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The virus and disease are often referred to together as HIV/AIDS. The disease is a major health problem in many parts of the world, and is considered a pandemic, a disease outbreak that is not only present over a large area but is actively spreading. In 2009, the World Health Organization (WHO) estimated that there are 33.4 million people worldwide living with HIV/AIDS, with 2.7 million new HIV infections per year and 2.0 million annual deaths due to AIDS. In 2007, UNAIDS estimated: 33.2 million people worldwide had AIDS that year; AIDS killed 2.1 million people in the course of that year, including 330,000 children, and 76% of those deaths occurred in sub-Saharan Africa. According to UNAIDS 2009 report, worldwide some 60 million people have been infected since the start of the pandemic, with some 25 million deaths, and 14 million orphaned children in southern Africa alone.
I want to recognize World AIDS Day 2011 here on ATS.
There is real hope of ending AIDS within a generation or two with the proper strategies implemented and the proper funding provided. It's interesting that even the AIDS pandemic can be affected by the down-turned world economy. The unfortunate reality is that money can directly affect human lives worldwide.
Check out the info and links below.
NEW YORK, Nov. 30, 2011 /PRNewswire-USNewswire/ -- AVAC today issued a three-part, science-based agenda for ending the AIDS epidemic within our lifetimes. The new report, titled The End?, is a unique strategic vision encompassing key steps to accelerate impact with existing HIV prevention tools, emerging strategies and longer term research. It identifies critical priorities in each of these areas and advances specific recommendations for both 2012 and for the next decade.
"The past year has seen building excitement about the possibility of ending AIDS in our lifetime. It is an ambitious goal, but a realistic one, provided we have a clear path forward and the will to do what's needed," said Mitchell Warren, AVAC executive director. "The science-based agenda in this year's AVAC Report fills a gap at a critical moment: it describes the full spectrum of actions needed to realize the potential of existing, emerging and long-term biomedical HIV prevention options and change the AIDS response forever."
Game-changing research advances fuel optimism.
Recent studies have demonstrated that antiretroviral (ARV) medications and other tools can prevent HIV transmission, creating new opportunities to accelerate the global decline in new HIV infections:
•In 2006, trials showed that voluntary medical male circumcision can reduce a man's risk of infection from a female partner by about 60 percent.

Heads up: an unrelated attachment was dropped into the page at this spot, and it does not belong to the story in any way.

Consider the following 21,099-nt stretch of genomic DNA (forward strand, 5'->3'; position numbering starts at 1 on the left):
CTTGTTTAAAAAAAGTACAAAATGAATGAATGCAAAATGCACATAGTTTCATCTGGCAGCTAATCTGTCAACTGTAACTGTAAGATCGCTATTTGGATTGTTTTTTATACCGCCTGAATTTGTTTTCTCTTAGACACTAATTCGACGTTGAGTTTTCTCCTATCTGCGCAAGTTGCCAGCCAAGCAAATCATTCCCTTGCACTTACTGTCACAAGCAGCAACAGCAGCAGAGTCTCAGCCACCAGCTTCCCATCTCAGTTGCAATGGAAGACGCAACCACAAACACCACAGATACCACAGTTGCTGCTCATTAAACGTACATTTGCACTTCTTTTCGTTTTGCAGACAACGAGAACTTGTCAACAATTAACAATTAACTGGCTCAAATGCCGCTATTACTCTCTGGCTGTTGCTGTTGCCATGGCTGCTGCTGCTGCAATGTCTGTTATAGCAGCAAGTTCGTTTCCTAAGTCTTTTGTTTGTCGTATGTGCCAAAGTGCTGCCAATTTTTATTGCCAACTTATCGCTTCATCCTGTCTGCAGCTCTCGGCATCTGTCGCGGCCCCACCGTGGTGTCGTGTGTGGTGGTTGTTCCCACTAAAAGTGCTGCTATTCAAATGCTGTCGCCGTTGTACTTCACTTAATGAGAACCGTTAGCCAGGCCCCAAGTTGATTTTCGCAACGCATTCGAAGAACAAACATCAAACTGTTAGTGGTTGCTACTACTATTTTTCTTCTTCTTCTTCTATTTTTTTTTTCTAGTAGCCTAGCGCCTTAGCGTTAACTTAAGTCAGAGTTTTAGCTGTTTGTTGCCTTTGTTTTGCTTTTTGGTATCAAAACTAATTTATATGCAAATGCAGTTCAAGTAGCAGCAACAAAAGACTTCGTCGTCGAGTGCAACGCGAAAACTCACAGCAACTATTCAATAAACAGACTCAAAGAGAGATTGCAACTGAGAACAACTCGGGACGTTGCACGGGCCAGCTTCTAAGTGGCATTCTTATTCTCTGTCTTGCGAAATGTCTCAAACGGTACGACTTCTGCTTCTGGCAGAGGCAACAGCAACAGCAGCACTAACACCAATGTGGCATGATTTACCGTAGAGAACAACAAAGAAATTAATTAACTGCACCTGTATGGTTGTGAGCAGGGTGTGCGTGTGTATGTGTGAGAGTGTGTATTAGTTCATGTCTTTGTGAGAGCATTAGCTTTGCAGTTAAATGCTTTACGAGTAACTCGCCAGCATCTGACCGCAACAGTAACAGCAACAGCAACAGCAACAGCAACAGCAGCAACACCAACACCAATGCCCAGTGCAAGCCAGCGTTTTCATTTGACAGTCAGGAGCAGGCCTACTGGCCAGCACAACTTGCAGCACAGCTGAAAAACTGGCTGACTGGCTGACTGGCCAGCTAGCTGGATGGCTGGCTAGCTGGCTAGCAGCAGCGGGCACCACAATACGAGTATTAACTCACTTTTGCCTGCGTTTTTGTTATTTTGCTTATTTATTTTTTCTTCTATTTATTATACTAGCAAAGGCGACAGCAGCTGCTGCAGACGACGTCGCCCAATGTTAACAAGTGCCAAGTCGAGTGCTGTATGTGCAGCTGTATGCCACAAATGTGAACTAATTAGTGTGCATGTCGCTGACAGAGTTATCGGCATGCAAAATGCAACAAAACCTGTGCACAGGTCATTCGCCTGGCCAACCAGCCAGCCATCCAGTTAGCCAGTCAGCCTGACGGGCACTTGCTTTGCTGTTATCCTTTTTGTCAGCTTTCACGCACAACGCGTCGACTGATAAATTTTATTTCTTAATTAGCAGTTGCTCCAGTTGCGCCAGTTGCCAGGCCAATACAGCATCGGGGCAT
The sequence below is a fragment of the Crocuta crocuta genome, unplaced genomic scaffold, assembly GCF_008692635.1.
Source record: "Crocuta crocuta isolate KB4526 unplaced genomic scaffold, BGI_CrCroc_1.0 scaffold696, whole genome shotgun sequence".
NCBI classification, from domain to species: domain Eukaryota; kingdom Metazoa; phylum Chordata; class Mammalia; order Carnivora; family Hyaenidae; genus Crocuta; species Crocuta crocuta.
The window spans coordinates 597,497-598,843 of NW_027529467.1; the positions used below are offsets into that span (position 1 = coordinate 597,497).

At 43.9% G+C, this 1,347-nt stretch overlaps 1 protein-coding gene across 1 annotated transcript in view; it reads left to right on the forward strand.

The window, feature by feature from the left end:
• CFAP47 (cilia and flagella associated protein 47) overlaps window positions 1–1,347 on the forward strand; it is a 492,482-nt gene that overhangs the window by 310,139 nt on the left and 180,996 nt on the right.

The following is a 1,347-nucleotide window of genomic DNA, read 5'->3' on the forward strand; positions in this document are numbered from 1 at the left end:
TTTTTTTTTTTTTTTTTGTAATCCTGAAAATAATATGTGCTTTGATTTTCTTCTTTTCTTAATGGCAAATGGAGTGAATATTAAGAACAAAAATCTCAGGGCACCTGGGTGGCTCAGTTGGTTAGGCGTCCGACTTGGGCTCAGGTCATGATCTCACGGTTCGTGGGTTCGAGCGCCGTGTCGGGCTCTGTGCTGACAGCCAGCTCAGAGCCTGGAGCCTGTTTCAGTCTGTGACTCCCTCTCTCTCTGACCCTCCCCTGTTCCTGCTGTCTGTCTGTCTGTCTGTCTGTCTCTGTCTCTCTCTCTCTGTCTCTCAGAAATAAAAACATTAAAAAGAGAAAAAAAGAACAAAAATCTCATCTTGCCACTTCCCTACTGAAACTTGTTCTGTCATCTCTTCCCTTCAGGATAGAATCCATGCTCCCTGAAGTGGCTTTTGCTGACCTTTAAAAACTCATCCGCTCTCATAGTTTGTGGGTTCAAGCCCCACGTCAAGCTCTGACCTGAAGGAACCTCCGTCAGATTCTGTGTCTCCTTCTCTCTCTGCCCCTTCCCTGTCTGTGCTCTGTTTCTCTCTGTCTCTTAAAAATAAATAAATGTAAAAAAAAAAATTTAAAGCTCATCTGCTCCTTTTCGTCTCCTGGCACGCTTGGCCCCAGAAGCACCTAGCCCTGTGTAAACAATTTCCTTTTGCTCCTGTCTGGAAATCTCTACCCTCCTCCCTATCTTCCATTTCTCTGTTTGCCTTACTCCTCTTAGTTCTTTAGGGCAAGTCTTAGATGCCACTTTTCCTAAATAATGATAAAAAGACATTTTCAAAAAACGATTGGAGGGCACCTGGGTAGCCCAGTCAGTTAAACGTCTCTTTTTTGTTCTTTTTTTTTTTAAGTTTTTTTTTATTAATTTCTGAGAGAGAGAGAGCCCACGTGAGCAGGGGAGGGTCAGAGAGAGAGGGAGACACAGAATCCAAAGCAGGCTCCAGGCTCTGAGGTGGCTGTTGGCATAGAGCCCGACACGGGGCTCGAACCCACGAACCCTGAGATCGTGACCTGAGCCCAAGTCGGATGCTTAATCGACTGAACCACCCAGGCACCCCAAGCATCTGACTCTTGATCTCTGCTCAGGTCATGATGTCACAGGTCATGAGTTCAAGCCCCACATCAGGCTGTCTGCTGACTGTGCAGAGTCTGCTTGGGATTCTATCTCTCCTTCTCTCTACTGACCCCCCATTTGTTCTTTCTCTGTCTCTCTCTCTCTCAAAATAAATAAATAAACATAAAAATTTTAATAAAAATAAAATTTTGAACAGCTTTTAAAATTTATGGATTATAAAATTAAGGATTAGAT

•In 2011, a large U.S.-funded trial released data showing that starting effective HIV treatment earlier reduced individuals' risk of transmitting HIV by 96 percent.
•In 2009 and 2010, trials of oral and topical pre-exposure prophylaxis (PrEP) using ARV medications in specific populations of HIV-negative people provided proof of concept that PrEP is an effective prevention tool.
•In 2011, scientists identified vaccine-induced immune correlates of risk that help explain the positive finding from the RV144 AIDS vaccine trial—the first to demonstrate that a vaccine can have an impact on HIV transmission—and point the way to discovery of an effective AIDS vaccine.
These are positive developments.
The report urges that resources for HIV prevention be allocated for greatest possible impact. Where necessary, funding that supports low-impact activities should be reprogrammed, based on evidence, to further reduce infections and save more lives. Moreover, AVAC argues that to end the AIDS epidemic, the field needs to define, evaluate and implement combination prevention in every community affected by HIV.
"If we're serious about ending the epidemic, then we all need to make certain that precious resources are put where they're needed most," said Warren. "And we need to ensure that adequate resources are available. We cannot meet these ambitious goals if the Global Fund, PEPFAR and other essential programs are not adequately funded."
The full AVAC Report 2011: The End?, along with AVAC's Playbook 2012, podcasts, graphics and other materials about ending the epidemic, are available at www.avac.org/report2011.
About AVAC: Founded in 1995, AVAC is a non-profit organization that uses education, policy analysis, advocacy and a network of global collaborations to accelerate the ethical development and global delivery of AIDS vaccines, male circumcision, microbicides, PrEP and other emerging HIV prevention options as part of a comprehensive response to the pandemic. More information at www.avac.org.
Learn how prevent the spread of HIV/AIDS here: